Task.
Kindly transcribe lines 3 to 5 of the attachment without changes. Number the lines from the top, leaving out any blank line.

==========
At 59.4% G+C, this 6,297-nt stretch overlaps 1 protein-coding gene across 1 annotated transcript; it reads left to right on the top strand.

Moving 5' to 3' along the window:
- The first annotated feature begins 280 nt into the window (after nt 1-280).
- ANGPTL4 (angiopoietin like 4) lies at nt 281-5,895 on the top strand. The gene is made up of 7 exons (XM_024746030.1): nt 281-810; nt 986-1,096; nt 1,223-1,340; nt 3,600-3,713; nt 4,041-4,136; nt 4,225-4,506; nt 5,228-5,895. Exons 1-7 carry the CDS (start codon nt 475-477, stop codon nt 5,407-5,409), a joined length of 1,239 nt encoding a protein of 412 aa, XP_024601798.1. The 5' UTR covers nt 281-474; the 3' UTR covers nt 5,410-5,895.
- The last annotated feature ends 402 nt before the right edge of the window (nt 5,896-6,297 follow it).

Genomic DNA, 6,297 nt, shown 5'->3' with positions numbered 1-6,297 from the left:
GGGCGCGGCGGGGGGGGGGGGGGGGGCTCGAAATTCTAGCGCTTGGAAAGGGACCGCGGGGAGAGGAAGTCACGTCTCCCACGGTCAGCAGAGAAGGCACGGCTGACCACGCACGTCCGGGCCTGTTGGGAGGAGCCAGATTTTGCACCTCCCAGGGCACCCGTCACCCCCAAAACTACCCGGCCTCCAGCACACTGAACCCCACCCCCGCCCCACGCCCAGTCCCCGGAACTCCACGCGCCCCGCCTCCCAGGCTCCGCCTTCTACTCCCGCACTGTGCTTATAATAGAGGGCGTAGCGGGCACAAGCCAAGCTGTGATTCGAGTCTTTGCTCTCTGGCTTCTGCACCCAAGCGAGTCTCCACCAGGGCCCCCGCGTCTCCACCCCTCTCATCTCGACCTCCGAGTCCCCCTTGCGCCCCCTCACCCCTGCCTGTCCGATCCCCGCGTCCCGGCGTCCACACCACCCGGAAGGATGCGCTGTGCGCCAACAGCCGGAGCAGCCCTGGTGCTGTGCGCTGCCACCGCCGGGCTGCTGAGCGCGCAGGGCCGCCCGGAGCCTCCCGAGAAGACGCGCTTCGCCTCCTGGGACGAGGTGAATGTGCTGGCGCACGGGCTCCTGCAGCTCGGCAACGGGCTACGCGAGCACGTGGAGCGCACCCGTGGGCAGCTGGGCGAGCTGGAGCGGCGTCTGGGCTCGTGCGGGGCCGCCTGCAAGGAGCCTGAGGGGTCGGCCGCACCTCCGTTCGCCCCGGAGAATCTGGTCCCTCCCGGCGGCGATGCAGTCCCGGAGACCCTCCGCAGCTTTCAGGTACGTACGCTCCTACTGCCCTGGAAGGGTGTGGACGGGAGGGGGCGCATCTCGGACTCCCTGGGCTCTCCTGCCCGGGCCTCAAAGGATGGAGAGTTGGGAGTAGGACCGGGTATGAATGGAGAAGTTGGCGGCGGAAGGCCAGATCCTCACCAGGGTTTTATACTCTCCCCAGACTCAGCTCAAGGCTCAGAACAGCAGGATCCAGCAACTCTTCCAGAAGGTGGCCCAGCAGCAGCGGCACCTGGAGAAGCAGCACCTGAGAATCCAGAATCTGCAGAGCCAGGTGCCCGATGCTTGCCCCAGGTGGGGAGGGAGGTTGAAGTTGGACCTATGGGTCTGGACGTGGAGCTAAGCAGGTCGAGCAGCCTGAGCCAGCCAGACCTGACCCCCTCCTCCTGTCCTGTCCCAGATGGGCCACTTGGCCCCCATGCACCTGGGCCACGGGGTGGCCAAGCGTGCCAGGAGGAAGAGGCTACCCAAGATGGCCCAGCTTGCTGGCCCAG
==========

- The first annotated feature begins 280 nt into the window (after nt 1-280).
- ANGPTL4 (angiopoietin like 4) lies at nt 281-5,895 on the top strand. The gene is made up of 7 exons (XM_024746030.1): nt 281-810; nt 986-1,096; nt 1,223-1,340; nt 3,600-3,713; nt 4,041-4,136; nt 4,225-4,506; nt 5,228-5,895. Exons 1-7 carry the CDS (start codon nt 475-477, stop codon nt 5,407-5,409), a joined length of 1,239 nt encoding a protein of 412 aa, XP_024601798.1. The 5' UTR covers nt 281-474; the 3' UTR covers nt 5,410-5,895.
- The last annotated feature ends 402 nt before the right edge of the window (nt 5,896-6,297 follow it).